For applications based on multiple rights, the application period will end on the date that the first protection period expires, if this is less than 12 months from the date of the application being made.

Examples:

  • If an application is filed on 1 January 2013 which is based on a single registered trademark expiring after 31 December 2013, the customs coverage would expire on 31 December 2013. 
  • If an application is filed on 1 January 2013 which is based on a single registered trademark expiring on 1 September 2013, the customs coverage would expire on 1 September 2013 (unless the mark is renewed and customs are notified in time).
  • If an application is filed on 1 January 2013 which is based on two registered trademarks, one expiring on 1 September 2013 and one expiring on 1 September 2014, the customs coverage would expire on 1 September 2013 (subject to renewal of the mark and notification to customs of renewal).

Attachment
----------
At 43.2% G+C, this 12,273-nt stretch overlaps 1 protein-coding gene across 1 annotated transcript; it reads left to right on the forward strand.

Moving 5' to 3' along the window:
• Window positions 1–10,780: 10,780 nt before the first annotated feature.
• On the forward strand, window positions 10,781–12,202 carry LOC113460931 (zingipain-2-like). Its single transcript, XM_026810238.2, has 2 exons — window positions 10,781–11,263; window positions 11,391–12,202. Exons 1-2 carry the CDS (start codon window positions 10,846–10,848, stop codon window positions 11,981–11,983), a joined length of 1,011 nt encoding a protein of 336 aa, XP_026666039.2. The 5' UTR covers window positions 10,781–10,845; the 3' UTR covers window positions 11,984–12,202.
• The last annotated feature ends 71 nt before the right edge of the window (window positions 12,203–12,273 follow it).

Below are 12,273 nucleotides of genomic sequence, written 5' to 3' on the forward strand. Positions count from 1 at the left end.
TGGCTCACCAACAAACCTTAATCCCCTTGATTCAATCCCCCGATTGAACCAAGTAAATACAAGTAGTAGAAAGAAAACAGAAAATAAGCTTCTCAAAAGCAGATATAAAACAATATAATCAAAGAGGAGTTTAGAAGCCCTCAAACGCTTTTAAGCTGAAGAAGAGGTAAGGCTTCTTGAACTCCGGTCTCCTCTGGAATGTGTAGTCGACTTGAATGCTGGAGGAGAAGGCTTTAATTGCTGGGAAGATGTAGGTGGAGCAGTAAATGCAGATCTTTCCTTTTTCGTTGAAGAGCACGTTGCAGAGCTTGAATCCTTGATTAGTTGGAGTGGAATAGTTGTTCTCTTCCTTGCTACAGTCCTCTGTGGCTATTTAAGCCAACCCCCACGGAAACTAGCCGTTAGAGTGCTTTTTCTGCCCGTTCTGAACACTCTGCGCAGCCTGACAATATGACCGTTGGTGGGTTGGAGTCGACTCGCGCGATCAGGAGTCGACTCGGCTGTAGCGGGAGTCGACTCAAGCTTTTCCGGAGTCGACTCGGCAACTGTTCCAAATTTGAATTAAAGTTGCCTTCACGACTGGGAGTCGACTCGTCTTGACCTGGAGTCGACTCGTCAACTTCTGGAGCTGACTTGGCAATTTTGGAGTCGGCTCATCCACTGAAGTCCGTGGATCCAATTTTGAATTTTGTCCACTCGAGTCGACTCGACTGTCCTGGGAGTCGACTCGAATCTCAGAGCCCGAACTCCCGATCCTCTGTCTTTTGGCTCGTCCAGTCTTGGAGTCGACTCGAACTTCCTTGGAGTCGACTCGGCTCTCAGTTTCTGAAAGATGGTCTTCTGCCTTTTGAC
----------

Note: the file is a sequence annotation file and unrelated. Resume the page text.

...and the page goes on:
• You may extend the period of an application by further 12 month periods by applying to customs at least 30 days prior to the expiry date. You should notify customs if you need to change any details on your current application.
    • If customs receive your request to extend the application or amend details after your application has expired you will need to complete and send customs a new application form.

-What level of understanding of IP rights is available from Customs? Are additional procedures or training required?

HMRC customs officials have a very good understanding of trademark and counterfeit issues. In relation to spotting specific counterfeits, it is always helpful for a rights owner to provide specifications (ie. details of the identifiable features) of your genuine goods and any known counterfeits.